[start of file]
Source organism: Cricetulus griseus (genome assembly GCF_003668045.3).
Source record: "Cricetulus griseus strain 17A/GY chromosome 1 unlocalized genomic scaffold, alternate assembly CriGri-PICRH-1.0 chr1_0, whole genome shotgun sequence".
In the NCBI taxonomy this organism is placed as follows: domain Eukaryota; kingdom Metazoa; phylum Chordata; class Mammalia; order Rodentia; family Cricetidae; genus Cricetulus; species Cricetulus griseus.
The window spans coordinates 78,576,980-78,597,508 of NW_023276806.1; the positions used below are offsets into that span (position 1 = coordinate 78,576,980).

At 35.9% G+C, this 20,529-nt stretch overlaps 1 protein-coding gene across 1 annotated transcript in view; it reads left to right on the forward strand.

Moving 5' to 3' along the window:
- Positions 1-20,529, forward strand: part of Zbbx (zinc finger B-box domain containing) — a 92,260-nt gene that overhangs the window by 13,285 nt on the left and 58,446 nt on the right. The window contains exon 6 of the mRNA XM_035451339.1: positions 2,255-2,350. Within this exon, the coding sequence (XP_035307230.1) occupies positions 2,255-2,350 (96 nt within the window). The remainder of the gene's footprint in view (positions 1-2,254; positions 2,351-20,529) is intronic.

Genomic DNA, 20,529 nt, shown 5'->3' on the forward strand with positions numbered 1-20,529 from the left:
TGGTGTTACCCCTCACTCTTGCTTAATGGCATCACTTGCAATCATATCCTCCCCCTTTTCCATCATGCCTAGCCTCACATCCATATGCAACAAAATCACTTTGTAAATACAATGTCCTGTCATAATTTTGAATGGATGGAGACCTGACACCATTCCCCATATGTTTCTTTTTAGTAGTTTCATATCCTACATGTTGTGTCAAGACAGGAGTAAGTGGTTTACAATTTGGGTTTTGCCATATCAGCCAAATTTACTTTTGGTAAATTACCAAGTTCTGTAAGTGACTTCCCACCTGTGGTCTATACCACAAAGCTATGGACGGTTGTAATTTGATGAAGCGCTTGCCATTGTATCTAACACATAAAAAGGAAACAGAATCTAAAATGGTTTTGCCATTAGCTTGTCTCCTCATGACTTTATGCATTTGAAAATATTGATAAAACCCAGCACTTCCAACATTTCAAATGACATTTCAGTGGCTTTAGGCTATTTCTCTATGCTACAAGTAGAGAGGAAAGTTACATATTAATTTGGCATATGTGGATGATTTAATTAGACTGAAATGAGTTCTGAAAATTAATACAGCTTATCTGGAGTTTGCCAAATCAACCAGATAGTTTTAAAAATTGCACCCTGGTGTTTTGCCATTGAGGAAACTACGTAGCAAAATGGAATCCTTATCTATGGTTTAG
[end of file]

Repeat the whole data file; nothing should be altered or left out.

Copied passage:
Source organism: Cricetulus griseus (genome assembly GCF_003668045.3).
Source record: "Cricetulus griseus strain 17A/GY chromosome 1 unlocalized genomic scaffold, alternate assembly CriGri-PICRH-1.0 chr1_0, whole genome shotgun sequence".
In the NCBI taxonomy this organism is placed as follows: domain Eukaryota; kingdom Metazoa; phylum Chordata; class Mammalia; order Rodentia; family Cricetidae; genus Cricetulus; species Cricetulus griseus.
The window spans coordinates 78,576,980-78,597,508 of NW_023276806.1; the positions used below are offsets into that span (position 1 = coordinate 78,576,980).

At 35.9% G+C, this 20,529-nt stretch overlaps 1 protein-coding gene across 1 annotated transcript in view; it reads left to right on the forward strand.

Moving 5' to 3' along the window:
- Positions 1-20,529, forward strand: part of Zbbx (zinc finger B-box domain containing) — a 92,260-nt gene that overhangs the window by 13,285 nt on the left and 58,446 nt on the right. The window contains exon 6 of the mRNA XM_035451339.1: positions 2,255-2,350. Within this exon, the coding sequence (XP_035307230.1) occupies positions 2,255-2,350 (96 nt within the window). The remainder of the gene's footprint in view (positions 1-2,254; positions 2,351-20,529) is intronic.

Genomic DNA, 20,529 nt, shown 5'->3' on the forward strand with positions numbered 1-20,529 from the left:
TGGTGTTACCCCTCACTCTTGCTTAATGGCATCACTTGCAATCATATCCTCCCCCTTTTCCATCATGCCTAGCCTCACATCCATATGCAACAAAATCACTTTGTAAATACAATGTCCTGTCATAATTTTGAATGGATGGAGACCTGACACCATTCCCCATATGTTTCTTTTTAGTAGTTTCATATCCTACATGTTGTGTCAAGACAGGAGTAAGTGGTTTACAATTTGGGTTTTGCCATATCAGCCAAATTTACTTTTGGTAAATTACCAAGTTCTGTAAGTGACTTCCCACCTGTGGTCTATACCACAAAGCTATGGACGGTTGTAATTTGATGAAGCGCTTGCCATTGTATCTAACACATAAAAAGGAAACAGAATCTAAAATGGTTTTGCCATTAGCTTGTCTCCTCATGACTTTATGCATTTGAAAATATTGATAAAACCCAGCACTTCCAACATTTCAAATGACATTTCAGTGGCTTTAGGCTATTTCTCTATGCTACAAGTAGAGAGGAAAGTTACATATTAATTTGGCATATGTGGATGATTTAATTAGACTGAAATGAGTTCTGAAAATTAATACAGCTTATCTGGAGTTTGCCAAATCAACCAGATAGTTTTAAAAATTGCACCCTGGTGTTTTGCCATTGAGGAAACTACGTAGCAAAATGGAATCCTTATCTATGGTTTAG